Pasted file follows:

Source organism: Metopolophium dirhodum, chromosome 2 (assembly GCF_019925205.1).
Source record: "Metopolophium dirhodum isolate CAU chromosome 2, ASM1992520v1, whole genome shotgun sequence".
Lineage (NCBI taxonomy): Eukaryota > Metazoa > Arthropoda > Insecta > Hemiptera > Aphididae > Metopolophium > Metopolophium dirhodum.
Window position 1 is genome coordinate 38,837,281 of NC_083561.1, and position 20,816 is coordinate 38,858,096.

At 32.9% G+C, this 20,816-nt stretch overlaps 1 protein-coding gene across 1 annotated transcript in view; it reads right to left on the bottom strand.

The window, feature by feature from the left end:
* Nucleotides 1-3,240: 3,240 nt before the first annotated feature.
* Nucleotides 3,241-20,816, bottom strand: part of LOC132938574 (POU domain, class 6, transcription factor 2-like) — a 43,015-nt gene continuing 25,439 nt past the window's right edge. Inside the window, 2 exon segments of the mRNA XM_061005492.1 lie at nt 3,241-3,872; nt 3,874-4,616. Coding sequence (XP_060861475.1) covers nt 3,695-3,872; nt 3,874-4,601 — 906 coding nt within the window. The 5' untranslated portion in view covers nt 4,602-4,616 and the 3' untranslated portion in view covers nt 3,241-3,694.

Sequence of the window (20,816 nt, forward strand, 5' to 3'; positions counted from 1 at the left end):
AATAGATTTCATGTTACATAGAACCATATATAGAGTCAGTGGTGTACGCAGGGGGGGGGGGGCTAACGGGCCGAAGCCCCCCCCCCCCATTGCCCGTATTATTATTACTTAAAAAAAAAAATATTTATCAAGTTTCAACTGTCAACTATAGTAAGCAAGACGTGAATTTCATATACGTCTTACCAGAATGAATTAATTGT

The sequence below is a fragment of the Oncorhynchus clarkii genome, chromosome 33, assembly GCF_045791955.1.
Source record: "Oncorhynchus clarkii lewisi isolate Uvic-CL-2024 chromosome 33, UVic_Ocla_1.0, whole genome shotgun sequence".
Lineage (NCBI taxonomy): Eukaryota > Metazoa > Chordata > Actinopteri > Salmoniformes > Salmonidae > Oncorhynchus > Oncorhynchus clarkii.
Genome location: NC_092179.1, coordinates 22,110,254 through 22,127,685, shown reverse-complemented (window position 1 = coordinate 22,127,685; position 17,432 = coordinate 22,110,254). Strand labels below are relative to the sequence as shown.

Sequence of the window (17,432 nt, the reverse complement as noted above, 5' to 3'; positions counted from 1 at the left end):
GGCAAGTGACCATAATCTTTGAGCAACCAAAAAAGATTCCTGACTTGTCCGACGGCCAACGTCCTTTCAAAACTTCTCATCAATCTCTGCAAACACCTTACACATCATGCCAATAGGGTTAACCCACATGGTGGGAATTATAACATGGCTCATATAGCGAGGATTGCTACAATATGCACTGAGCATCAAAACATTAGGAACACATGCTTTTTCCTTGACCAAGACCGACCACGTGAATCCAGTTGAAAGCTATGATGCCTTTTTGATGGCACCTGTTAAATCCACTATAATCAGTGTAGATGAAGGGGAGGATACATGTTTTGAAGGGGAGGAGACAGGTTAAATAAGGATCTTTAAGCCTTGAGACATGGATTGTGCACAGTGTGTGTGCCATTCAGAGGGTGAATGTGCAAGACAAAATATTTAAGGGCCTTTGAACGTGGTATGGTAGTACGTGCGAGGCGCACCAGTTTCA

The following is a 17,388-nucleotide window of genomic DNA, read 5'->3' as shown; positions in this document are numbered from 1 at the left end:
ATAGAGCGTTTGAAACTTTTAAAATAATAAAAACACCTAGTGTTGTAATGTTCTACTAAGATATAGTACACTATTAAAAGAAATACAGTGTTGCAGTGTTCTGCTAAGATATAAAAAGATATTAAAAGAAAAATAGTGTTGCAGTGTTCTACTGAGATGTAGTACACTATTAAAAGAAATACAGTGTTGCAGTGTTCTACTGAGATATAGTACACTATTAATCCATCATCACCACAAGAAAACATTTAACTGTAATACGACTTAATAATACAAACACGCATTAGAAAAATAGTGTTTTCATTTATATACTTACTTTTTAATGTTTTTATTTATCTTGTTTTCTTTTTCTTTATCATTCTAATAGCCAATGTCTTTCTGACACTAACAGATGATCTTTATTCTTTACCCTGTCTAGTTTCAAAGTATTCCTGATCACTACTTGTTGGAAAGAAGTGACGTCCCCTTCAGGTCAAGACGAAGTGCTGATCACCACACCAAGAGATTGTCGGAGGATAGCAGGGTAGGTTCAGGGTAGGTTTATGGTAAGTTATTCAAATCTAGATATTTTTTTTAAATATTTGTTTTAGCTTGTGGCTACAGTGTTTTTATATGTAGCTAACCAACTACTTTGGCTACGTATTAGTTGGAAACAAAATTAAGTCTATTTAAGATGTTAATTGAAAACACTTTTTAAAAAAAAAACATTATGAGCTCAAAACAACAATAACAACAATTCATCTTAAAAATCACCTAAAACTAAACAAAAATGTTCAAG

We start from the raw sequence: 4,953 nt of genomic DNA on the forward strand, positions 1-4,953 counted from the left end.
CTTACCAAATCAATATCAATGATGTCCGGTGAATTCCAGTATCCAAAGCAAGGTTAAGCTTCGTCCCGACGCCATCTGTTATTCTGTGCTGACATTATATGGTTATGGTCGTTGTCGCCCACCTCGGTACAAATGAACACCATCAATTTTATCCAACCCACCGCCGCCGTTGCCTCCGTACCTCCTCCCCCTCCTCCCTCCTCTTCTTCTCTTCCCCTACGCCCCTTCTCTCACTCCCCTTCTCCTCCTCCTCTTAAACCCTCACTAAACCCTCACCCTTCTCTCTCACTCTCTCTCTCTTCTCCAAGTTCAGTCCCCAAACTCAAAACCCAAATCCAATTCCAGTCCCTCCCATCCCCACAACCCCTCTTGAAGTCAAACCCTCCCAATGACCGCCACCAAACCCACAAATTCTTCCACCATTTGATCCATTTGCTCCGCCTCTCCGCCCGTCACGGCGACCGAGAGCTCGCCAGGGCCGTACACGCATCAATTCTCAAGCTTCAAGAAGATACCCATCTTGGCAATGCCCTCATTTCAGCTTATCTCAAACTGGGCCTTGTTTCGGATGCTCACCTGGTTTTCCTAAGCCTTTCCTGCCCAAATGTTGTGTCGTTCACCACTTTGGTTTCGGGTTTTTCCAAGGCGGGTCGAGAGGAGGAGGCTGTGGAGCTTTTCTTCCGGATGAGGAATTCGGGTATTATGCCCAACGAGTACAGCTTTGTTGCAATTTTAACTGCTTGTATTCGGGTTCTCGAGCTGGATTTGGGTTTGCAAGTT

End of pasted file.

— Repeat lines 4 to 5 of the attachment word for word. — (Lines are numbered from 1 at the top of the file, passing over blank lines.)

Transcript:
Window position 1 is genome coordinate 38,837,281 of NC_083561.1, and position 20,816 is coordinate 38,858,096.

At 32.9% G+C, this 20,816-nt stretch overlaps 1 protein-coding gene across 1 annotated transcript in view; it reads right to left on the bottom strand.